A 360-degree sweep of my location made me decide the best option was to make it inside the nearby mall so I could work my way back to the hotel to get my phone, locate friends and see what was next. Three black cars flew by me with their sirens blaring, and the sudden rush of sound spurred me to move.
My finish line push became an adrenaline-fueled sprint through empty halls echoing with blaring fire sirens. The second floor entry to the Marriott Copley Place was still open, and as I retrieved my gear bag, I realized no one in the hospitality room knew anything had happened. Not wanting to shatter their joy, I shied away and avoided their questioning looks as to why I had no finisher’s medal or blanket.
As the horrors of the day unfolded, I contacted family, connected with friends and co-workers and tried to mentally extricate myself from the immediacy of the situation. On Tuesday morning, I decided I would go alone to cross the finish line for a sense of closure. ATF and FBI agents didn’t think it was such a good idea. Thankfully, many others have since been able to cross the line and countless others will want to forever forward, in honor of those who can’t, to be part of something bigger than themselves and because of the solidarity found in running.
The day after the blast, when I had managed to convince myself I wasn’t really that close, I picked myself out of a picture. And I was close. But, as one friend put it, “You ran Boston and you lived.” That is my Boston experience. More tempo runs would have put me ahead of the blasts. Not taking a bathroom break could have put me in the middle of them. Drifting to the left would have put me even closer. A slower pace, and I would have been stopped with the thousands of runners held at the checkpoints behind me.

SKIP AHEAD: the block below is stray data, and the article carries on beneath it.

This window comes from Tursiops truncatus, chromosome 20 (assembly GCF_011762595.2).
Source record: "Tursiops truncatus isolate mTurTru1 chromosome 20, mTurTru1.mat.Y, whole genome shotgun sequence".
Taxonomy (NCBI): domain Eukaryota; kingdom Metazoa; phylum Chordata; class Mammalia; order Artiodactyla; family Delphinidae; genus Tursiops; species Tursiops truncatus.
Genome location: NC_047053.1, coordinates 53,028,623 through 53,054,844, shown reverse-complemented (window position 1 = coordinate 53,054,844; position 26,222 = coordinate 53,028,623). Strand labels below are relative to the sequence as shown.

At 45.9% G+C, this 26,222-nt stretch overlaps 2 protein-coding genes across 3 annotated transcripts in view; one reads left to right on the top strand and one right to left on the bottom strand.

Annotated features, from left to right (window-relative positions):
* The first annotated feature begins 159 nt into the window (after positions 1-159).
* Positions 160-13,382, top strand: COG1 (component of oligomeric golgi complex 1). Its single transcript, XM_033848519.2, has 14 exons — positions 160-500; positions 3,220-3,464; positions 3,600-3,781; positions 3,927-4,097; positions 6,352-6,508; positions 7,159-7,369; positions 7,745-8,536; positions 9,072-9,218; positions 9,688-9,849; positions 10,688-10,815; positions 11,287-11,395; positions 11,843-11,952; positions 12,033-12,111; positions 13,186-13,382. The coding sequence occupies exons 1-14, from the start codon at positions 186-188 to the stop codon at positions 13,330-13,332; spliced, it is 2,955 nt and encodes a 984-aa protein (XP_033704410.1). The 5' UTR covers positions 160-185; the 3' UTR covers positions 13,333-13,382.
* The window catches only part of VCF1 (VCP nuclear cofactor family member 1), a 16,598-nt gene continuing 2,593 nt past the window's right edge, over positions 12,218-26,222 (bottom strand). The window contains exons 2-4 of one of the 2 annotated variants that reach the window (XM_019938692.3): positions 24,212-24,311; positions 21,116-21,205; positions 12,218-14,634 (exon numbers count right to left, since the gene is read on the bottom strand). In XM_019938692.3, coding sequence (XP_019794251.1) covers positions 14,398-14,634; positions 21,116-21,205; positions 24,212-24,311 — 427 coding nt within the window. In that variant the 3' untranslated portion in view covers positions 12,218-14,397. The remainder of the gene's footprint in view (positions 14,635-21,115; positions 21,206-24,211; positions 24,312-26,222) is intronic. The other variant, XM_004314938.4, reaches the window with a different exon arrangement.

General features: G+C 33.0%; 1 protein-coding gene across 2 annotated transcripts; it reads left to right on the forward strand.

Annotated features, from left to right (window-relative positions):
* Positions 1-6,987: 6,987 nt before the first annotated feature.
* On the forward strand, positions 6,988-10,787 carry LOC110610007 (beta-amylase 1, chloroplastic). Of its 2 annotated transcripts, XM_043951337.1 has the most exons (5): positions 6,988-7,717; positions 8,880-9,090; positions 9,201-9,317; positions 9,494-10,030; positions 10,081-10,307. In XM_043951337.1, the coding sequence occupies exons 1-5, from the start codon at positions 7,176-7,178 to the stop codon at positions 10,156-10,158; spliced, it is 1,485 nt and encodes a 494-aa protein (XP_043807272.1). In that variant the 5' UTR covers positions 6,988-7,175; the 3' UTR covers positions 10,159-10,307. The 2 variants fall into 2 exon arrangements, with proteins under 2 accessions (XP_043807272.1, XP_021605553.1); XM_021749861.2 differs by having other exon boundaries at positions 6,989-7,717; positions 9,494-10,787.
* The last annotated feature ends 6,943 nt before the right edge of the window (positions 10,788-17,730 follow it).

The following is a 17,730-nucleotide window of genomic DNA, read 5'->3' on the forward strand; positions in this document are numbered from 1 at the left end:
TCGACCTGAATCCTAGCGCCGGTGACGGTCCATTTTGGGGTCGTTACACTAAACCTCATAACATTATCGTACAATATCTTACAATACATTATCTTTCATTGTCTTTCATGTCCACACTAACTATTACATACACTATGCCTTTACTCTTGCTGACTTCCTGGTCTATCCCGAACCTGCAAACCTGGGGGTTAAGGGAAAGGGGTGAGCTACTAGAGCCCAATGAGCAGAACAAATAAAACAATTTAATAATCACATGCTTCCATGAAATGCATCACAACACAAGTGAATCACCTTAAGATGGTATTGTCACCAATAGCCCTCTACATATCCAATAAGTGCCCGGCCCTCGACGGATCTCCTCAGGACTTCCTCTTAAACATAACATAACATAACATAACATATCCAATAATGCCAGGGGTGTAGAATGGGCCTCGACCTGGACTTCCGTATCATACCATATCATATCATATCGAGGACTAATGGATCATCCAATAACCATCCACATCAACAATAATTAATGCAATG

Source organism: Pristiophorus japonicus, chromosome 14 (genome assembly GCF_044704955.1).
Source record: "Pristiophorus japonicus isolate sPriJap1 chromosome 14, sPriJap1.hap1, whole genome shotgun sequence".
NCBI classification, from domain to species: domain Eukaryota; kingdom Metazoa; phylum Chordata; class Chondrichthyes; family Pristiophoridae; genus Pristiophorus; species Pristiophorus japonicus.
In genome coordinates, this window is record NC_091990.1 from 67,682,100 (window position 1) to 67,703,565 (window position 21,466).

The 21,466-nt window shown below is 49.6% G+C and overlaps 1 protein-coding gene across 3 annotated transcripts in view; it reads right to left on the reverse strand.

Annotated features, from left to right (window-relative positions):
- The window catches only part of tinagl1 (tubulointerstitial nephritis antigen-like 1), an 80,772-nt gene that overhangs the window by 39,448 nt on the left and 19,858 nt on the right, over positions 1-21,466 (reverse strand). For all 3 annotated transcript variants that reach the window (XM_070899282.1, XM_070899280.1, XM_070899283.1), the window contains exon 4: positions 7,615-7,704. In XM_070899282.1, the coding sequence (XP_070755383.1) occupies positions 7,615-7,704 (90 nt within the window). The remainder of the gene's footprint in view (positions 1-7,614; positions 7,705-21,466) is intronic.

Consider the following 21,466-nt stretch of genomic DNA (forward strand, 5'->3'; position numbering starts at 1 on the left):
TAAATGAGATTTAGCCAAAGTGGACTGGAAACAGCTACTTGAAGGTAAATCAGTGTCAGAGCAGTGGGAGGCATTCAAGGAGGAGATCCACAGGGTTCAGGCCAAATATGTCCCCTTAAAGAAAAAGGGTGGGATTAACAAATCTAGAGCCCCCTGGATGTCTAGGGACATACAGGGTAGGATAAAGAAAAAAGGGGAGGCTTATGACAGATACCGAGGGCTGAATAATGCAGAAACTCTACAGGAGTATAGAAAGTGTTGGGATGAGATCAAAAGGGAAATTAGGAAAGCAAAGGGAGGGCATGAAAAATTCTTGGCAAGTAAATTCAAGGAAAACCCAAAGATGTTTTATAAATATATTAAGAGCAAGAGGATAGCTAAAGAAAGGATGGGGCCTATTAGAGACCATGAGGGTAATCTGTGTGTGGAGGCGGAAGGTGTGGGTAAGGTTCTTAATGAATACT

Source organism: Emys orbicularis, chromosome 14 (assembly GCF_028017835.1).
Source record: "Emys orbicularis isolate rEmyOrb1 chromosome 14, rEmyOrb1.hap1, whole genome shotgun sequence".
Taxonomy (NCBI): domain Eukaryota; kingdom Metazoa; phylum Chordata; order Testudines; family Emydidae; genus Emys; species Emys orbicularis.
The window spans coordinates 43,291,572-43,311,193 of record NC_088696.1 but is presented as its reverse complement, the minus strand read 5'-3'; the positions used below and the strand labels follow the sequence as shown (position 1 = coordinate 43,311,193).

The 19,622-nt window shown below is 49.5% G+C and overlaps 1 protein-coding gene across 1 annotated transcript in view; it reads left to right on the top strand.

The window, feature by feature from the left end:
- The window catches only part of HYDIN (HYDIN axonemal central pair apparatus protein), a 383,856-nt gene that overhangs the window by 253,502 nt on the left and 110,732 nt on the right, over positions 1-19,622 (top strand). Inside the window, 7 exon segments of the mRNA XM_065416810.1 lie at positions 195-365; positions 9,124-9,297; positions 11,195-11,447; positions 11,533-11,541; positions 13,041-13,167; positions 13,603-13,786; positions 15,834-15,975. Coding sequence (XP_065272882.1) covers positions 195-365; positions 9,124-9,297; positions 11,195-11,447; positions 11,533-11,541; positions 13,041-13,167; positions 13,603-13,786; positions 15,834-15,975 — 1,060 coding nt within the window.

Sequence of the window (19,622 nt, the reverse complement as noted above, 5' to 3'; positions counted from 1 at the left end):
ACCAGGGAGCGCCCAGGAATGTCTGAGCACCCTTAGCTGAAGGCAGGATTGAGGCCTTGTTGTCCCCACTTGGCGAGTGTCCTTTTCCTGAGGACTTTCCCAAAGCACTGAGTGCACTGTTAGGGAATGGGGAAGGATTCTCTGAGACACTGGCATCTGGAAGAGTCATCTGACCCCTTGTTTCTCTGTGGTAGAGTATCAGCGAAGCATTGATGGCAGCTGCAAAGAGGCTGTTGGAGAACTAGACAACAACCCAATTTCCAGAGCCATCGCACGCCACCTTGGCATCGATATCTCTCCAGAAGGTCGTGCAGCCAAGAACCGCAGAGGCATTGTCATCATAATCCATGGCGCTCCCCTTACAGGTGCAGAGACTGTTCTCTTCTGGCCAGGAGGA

The take-away? I was lucky. There are horrible people in this world who commit unspeakable atrocities. On Monday, I also saw the good — people going to help those they didn’t know, responders and police rushing into a situation they didn’t grasp and the running community coming together in solidarity.
I will continue to run — for the joy of it, for the thrill of racing and for the camaraderie. I have a BQ to earn.